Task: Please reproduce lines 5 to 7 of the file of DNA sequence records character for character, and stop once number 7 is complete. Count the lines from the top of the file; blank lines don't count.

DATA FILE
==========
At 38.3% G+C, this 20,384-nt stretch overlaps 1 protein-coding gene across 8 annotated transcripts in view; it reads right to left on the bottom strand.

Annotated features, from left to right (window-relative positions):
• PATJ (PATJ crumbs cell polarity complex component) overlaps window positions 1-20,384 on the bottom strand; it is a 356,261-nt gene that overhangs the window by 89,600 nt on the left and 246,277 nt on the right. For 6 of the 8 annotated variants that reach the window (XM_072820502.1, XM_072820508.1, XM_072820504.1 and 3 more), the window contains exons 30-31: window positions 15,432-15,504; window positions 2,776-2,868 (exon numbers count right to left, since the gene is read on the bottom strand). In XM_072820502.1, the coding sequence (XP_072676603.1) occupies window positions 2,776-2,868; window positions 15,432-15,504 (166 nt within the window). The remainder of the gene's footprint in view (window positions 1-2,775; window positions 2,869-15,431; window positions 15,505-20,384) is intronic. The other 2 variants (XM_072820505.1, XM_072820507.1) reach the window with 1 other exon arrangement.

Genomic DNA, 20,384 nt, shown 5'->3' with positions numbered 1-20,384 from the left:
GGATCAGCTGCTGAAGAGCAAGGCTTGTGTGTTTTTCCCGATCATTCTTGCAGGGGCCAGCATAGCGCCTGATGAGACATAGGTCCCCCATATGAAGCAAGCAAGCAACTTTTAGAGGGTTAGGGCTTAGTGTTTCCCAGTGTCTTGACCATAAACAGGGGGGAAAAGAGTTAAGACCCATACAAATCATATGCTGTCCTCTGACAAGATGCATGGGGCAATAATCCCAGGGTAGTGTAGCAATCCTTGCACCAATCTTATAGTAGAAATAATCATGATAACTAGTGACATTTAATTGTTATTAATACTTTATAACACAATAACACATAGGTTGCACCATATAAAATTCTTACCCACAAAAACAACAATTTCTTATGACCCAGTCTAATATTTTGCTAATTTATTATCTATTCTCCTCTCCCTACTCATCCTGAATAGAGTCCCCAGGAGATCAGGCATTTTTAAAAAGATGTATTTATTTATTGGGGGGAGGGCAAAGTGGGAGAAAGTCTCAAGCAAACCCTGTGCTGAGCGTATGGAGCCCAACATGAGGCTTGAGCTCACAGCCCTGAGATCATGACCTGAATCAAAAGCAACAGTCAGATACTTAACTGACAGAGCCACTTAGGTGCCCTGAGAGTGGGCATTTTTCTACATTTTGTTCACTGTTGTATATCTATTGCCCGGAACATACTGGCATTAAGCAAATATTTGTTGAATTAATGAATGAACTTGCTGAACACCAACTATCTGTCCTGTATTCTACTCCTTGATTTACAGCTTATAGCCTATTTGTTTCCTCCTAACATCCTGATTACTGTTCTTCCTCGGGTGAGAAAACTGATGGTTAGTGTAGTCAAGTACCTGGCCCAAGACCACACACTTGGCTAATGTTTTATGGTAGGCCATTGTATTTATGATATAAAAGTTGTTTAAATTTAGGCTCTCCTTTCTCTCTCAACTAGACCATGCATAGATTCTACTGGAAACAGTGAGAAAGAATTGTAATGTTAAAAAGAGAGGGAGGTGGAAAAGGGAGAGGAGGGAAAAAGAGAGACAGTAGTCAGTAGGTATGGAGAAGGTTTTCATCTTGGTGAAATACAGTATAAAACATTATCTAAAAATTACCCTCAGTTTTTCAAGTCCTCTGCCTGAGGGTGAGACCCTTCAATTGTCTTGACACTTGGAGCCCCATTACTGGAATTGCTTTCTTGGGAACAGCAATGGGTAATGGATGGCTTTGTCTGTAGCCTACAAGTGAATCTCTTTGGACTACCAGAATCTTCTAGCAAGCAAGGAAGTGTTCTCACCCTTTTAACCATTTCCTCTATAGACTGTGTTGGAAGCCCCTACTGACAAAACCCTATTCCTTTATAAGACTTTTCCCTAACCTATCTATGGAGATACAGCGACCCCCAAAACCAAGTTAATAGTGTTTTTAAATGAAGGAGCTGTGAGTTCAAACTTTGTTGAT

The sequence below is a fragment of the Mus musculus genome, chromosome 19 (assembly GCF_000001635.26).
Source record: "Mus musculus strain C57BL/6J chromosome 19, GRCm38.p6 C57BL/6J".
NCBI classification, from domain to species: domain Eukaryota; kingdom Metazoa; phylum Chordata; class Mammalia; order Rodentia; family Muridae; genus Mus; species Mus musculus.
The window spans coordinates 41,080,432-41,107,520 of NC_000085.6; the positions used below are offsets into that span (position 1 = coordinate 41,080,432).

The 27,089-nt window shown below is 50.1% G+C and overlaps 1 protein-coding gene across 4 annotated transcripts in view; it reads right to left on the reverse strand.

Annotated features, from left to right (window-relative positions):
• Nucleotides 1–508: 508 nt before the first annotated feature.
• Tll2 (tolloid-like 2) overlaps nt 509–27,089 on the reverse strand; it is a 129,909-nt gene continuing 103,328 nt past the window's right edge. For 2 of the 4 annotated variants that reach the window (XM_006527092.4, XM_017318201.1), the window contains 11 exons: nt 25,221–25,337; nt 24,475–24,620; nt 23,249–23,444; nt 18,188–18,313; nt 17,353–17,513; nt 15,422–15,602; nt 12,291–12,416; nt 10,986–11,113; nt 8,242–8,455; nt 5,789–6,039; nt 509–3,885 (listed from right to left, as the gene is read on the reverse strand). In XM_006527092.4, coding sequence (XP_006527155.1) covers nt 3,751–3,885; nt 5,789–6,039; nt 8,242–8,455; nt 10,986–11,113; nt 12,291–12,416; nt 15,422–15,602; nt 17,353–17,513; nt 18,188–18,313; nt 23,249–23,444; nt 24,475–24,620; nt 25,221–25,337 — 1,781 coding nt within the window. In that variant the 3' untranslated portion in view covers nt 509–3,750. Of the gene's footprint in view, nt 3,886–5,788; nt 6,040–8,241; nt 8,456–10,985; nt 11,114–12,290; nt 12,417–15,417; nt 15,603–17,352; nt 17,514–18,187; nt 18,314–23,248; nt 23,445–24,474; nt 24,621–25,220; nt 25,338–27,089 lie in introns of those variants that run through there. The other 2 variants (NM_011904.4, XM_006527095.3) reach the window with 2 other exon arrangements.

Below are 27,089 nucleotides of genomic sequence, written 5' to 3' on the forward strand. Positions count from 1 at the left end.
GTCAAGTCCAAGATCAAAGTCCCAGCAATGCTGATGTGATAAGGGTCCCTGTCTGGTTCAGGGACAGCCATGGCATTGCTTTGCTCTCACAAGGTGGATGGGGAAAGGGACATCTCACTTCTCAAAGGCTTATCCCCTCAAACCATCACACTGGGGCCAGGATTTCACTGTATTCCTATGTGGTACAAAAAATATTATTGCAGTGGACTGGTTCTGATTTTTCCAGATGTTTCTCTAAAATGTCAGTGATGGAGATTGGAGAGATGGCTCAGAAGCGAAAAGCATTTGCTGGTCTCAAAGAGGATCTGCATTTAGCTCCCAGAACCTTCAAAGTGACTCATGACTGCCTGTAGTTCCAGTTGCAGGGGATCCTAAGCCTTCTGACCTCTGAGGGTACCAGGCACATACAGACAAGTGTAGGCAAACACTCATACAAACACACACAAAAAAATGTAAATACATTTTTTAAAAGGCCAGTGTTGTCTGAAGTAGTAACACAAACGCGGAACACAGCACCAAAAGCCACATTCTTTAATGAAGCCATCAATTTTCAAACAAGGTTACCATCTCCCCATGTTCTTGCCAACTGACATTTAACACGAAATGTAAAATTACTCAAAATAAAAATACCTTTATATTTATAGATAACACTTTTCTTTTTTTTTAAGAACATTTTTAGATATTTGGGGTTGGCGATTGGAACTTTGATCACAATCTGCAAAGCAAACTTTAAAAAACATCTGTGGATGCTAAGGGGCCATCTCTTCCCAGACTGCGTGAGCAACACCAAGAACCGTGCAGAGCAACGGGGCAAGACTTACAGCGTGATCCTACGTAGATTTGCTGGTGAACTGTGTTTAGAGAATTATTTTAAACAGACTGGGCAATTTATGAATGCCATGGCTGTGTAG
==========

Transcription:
GGATCAGCTGCTGAAGAGCAAGGCTTGTGTGTTTTTCCCGATCATTCTTGCAGGGGCCAGCATAGCGCCTGATGAGACATAGGTCCCCCATATGAAGCAAGCAAGCAACTTTTAGAGGGTTAGGGCTTAGTGTTTCCCAGTGTCTTGACCATAAACAGGGGGGAAAAGAGTTAAGACCCATACAAATCATATGCTGTCCTCTGACAAGATGCATGGGGCAATAATCCCAGGGTAGTGTAGCAATCCTTGCACCAATCTTATAGTAGAAATAATCATGATAACTAGTGACATTTAATTGTTATTAATACTTTATAACACAATAACACATAGGTTGCACCATATAAAATTCTTACCCACAAAAACAACAATTTCTTATGACCCAGTCTAATATTTTGCTAATTTATTATCTATTCTCCTCTCCCTACTCATCCTGAATAGAGTCCCCAGGAGATCAGGCATTTTTAAAAAGATGTATTTATTTATTGGGGGGAGGGCAAAGTGGGAGAAAGTCTCAAGCAAACCCTGTGCTGAGCGTATGGAGCCCAACATGAGGCTTGAGCTCACAGCCCTGAGATCATGACCTGAATCAAAAGCAACAGTCAGATACTTAACTGACAGAGCCACTTAGGTGCCCTGAGAGTGGGCATTTTTCTACATTTTGTTCACTGTTGTATATCTATTGCCCGGAACATACTGGCATTAAGCAAATATTTGTTGAATTAATGAATGAACTTGCTGAACACCAACTATCTGTCCTGTATTCTACTCCTTGATTTACAGCTTATAGCCTATTTGTTTCCTCCTAACATCCTGATTACTGTTCTTCCTCGGGTGAGAAAACTGATGGTTAGTGTAGTCAAGTACCTGGCCCAAGACCACACACTTGGCTAATGTTTTATGGTAGGCCATTGTATTTATGATATAAAAGTTGTTTAAATTTAGGCTCTCCTTTCTCTCTCAACTAGACCATGCATAGATTCTACTGGAAACAGTGAGAAAGAATTGTAATGTTAAAAAGAGAGGGAGGTGGAAAAGGGAGAGGAGGGAAAAAGAGAGACAGTAGTCAGTAGGTATGGAGAAGGTTTTCATCTTGGTGAAATACAGTATAAAACATTATCTAAAAATTACCCTCAGTTTTTCAAGTCCTCTGCCTGAGGGTGAGACCCTTCAATTGTCTTGACACTTGGAGCCCCATTACTGGAATTGCTTTCTTGGGAACAGCAATGGGTAATGGATGGCTTTGTCTGTAGCCTACAAGTGAATCTCTTTGGACTACCAGAATCTTCTAGCAAGCAAGGAAGTGTTCTCACCCTTTTAACCATTTCCTCTATAGACTGTGTTGGAAGCCCCTACTGACAAAACCCTATTCCTTTATAAGACTTTTCCCTAACCTATCTATGGAGATACAGCGACCCCCAAAACCAAGTTAATAGTGTTTTTAAATGAAGGAGCTGTGAGTTCAAACTTTGTTGAT

The sequence below is a fragment of the Mus musculus genome, chromosome 19 (assembly GCF_000001635.26).
Source record: "Mus musculus strain C57BL/6J chromosome 19, GRCm38.p6 C57BL/6J".